Be it ever so humble, there's no place like home when it comes to wearing what you like.
George Ade, "The Modern Fable of the Good Fairy of the Eighth Ward and the Dollar Excursion of the Steam-Fitters," 1901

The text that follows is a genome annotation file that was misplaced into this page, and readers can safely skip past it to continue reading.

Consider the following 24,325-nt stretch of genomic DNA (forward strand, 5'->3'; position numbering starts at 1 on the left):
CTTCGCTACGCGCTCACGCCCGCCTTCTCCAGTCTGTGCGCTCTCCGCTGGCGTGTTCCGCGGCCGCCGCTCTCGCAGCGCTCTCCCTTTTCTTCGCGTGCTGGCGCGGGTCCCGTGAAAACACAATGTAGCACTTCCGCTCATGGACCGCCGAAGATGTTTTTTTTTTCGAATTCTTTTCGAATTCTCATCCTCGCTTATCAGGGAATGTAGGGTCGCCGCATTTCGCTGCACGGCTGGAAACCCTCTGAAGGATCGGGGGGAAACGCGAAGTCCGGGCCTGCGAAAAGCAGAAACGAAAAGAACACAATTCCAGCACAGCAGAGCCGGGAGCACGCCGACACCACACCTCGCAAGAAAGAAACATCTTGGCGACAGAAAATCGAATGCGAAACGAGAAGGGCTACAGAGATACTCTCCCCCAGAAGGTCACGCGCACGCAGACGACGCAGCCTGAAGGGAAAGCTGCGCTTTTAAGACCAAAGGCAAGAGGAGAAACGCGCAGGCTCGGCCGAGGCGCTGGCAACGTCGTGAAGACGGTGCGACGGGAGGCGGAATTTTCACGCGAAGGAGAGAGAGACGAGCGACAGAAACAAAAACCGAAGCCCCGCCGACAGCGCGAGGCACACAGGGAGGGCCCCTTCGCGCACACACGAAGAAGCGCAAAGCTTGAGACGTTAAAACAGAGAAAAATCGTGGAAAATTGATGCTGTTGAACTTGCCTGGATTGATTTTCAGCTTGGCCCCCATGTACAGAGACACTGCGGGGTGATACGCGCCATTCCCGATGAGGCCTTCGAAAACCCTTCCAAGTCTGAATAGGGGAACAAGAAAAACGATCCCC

Author George Ade was born February 9, 1866 in Kentland, Indiana to John and Adaline [Bush] Ade. John Ade served as the first County Recorder of newly formed Newton County, which was organized in 1860. He was also a teller at the Discount and Deposit Bank of Kentland, where he became a partner in 1875. Adaline was a homemaker and cared for the couple's seven children: Anna, William, Alice, Joseph, Emma, George, and Ella. George Ade enjoyed a carefree childhood in the small rural community surrounded by family and friends. He was an average student; the high point came his senior year of high school when his essay, "A Basket of Potatoes," was published in the local newspaper. In 1881, John Ade was faced with a problem when his son graduated from high school; he realized that George had neither the aptitude nor the inclination for farm work. In Newton County, there were few opportunities outside of farming for a young man; college was considered a waste of time and money. One of George's high school teachers urged John to apply for one of the county scholarships that were being offered by the state to boost attendance at the state colleges. Much to the amusement of John’s neighbors, George's application [which was the only one submitted in Newton County that year] was accepted by Purdue University in West Lafayette. Adaline felt that her son was too young to be that far from home, so George spent an extra year in Kentland High School taking preparatory classes. In the fall of 1883, at the age of seventeen, George Ade boarded a train for West Lafayette and entered Purdue University.